Wallaces Farmer

Farmers say waivers are destroying demand

Trump administration has granted 85 Small Refinery Exemptions; biofuel proponents say action forcing plant closures

Janet Kubat Willette, E-Content Editor

September 26, 2019

4 Min Read

Corn and soybean farmers continue to call on President Trump to reign in his EPA and stop the Small Refinery Exemptions, which they say are destroying demand for U.S. corn and soybeans and forcing plants to close or cut production.

In a Sept. 26 conference call, four farmers: Kelly Nieuwenhuis, Primghar, Iowa; John Linder, Edison, Ohio; Ron Heck, Perry, Iowa, and Daryl Haack, Primghar, Iowa; say the 85 Small Refinery Exemptions granted by the Trump administration have hit the ethanol and biodiesel industry hard.

Haack, who is a member of the board of Little Sioux Corn Processors and treasurer of the Iowa Renewable Fuels Association, said the action has destroyed demand and reduced corn prices.

The 85 waivers have exempted oil refineries from blending 4 billion gallons of renewable fuel, according to the Des Moines Register. The waivers have waived demand for 1.4 billion bushels of corn and wiped out demand for 825 million bushels of soybeans that would have went into biodiesel. Ethanol plants in several states, including Iowa, Ohio, Wisconsin, Michigan, Indiana, Minnesota and Mississippi have closed or idled, according to the National Corn Growers Association.

The waivers have also hit the biodiesel industry hard with plants shuttering across the country, said Heck, who is secretary of the National Biodiesel Board and former president of Iowa Soybean Association. Biodiesel plants in Iowa, Georgia, Texas, Nebraska, Pennsylvania and Connecticut are among those shuttered, Heck said. Across the country, more than 200 million gallons of biodiesel production capacity has been idled.

Linder said the Small Refinery Waivers have become a financial burden for farmers. There’s not a good promise of return this year unless yields are better than trendline, said Linder, who is incoming first vice president of the National Corn Growers Association and member of the Ohio Corn Checkoff Board. There have been land sales to shore up capital and to reduce annual financial commitments, he said. Other families are assuming some debt that beginning farmers assumed, stressing family units.

The ethanol market consumes about 30% to 40% of Ohio’s corn, Linder said, making it a good value-added market.

Losing patience

Heck, an early supporter of Trump and member of his advisory board, is urging the president to make this right. Many farmers are losing patience with the president, he said.

That loss of patience was evident at a meeting of the Little Sioux Corn Processors Board with Sen. Joni Ernst, R-Iowa, said Haack. All the board members, who are staunch Republicans, said they weren’t sure they would vote for the president in the next election.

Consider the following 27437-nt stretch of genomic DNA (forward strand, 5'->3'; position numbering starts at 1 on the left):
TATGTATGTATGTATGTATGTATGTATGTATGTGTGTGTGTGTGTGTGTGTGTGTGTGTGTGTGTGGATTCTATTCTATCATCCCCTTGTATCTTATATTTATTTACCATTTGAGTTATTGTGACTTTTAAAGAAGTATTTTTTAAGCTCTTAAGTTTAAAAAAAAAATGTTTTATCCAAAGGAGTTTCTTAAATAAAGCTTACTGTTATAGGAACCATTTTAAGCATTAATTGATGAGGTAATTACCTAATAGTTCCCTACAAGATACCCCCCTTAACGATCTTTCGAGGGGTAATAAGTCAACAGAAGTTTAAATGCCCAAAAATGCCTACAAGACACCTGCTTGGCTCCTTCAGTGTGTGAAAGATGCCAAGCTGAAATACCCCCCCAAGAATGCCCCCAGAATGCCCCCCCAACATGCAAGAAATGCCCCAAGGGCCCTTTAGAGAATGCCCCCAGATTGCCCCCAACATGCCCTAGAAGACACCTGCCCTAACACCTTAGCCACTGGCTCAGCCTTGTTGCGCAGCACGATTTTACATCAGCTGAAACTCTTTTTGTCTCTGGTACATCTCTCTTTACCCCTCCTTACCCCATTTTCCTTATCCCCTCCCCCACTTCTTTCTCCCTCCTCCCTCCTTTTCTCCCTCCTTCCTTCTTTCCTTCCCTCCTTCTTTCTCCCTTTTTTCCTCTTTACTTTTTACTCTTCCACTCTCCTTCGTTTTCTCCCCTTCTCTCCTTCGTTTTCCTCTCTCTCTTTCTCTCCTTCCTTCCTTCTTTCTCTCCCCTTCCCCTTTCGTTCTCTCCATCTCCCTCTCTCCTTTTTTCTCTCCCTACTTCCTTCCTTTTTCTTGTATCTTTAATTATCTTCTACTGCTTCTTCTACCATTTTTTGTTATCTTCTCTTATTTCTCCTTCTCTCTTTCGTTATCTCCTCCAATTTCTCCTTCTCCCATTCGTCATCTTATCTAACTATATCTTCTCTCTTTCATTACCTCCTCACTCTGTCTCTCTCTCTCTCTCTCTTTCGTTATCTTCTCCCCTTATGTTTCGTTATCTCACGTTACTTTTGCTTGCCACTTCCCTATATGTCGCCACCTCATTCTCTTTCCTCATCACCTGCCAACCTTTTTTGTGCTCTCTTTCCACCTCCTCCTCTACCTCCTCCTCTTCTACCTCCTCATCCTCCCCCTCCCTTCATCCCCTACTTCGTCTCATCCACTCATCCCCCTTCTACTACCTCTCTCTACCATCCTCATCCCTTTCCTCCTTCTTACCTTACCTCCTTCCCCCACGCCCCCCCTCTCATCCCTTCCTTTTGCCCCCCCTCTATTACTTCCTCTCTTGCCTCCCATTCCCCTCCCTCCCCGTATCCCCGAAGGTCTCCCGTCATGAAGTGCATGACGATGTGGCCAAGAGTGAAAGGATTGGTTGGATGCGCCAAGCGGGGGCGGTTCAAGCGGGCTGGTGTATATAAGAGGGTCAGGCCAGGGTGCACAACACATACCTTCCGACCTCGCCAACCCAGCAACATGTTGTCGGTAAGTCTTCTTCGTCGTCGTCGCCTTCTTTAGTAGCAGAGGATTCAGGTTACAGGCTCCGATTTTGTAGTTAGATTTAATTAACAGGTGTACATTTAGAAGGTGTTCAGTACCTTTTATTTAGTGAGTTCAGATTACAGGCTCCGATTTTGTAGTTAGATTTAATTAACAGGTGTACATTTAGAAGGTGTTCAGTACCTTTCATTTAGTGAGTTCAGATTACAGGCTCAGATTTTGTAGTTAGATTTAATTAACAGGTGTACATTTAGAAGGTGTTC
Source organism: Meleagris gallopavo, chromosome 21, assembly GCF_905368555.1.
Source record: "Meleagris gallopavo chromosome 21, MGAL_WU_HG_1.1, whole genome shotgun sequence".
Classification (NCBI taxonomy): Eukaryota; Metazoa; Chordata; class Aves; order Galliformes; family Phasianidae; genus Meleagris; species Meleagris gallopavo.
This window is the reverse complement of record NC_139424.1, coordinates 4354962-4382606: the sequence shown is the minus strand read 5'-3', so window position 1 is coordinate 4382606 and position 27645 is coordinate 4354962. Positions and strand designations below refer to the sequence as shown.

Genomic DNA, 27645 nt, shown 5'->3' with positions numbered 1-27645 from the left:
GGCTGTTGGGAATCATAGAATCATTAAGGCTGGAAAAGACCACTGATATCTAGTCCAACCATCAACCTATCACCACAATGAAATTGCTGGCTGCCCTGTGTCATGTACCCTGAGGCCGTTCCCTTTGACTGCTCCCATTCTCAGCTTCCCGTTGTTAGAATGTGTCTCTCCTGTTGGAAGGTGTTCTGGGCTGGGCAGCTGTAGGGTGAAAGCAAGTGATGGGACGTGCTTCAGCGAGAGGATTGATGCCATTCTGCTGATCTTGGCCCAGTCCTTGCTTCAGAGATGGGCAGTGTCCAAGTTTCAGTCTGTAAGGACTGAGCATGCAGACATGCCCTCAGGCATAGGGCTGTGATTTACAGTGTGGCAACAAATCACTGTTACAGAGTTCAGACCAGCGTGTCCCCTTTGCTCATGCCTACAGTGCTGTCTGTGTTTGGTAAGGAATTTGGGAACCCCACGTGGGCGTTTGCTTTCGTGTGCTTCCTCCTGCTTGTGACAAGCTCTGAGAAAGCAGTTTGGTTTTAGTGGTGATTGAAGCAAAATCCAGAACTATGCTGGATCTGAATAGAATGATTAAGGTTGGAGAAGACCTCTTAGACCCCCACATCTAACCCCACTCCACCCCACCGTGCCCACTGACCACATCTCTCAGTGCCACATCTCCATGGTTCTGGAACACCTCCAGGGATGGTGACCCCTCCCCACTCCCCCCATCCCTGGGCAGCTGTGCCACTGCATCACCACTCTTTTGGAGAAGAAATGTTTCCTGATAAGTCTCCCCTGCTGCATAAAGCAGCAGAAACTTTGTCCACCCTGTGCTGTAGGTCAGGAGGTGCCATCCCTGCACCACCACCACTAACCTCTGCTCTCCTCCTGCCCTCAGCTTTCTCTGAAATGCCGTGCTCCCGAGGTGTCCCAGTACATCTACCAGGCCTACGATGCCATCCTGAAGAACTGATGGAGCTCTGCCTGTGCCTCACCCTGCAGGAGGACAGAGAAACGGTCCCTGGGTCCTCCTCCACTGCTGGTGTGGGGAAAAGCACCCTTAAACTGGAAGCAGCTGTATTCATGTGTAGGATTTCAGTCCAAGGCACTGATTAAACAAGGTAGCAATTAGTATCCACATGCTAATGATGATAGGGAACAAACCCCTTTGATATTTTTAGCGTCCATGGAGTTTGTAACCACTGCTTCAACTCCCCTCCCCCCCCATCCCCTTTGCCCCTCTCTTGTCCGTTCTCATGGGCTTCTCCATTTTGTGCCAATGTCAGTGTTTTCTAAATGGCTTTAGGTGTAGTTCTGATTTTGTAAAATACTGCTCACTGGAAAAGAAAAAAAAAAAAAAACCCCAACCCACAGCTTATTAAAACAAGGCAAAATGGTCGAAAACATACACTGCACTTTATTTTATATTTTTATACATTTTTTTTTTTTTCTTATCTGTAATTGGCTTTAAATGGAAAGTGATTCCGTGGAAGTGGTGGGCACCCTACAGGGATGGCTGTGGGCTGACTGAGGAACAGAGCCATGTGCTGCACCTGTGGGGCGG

Trump vowed to fight for the American farmer, Linder added, and farmers need him to reign in the EPA and keep his word.

Call legislators

Nieuwenhuis said they are telling everybody to contact their legislators to support the RFS and stop the waivers. They told plant employees to call when they made the decision to idle Siouxland Energy. Lawmakers need to know what the situation is in rural America, said Nieuwenhuis, who is a member of the Iowa Corn Growers Association, board president at Siouxland Energy and a member of Growth Energy.

The National Corn Growers Association is making it easy to contact lawmakers, Linder said, as members need only download an app to connect them with their lawmakers. Don’t stop at federal lawmakers, he said, as the waivers are impacting states. Talk to state lawmakers too, and encourage them to talk to federal policymakers.

Taking issue

Several of the farmers on the conference call called out EPA Administrator Andrew Wheeler, saying he has mischaracterized the situation. During a hearing of the House Committee on Science, Space and Technology, Wheeler said the waivers haven’t impacted ethanol demand.

“In fact, we’ve seen an uptick in ethanol over the last two years,” Wheeler told the committee, according to Ethanol Producer Magazine. “So far this year the industry has produced more ethanol than they did at this point last year, and we do not see any demand destruction from the small refinery program on ethanol production.”

The Renewable Fuels Association sent a letter to the EPA to “help the agency better understand the real impacts of small refinery exemptions.”

Administration action

The Trump administration appears to be moving toward a deal, according to CNBC, and the president has vowed to help ethanol producers and farmers.

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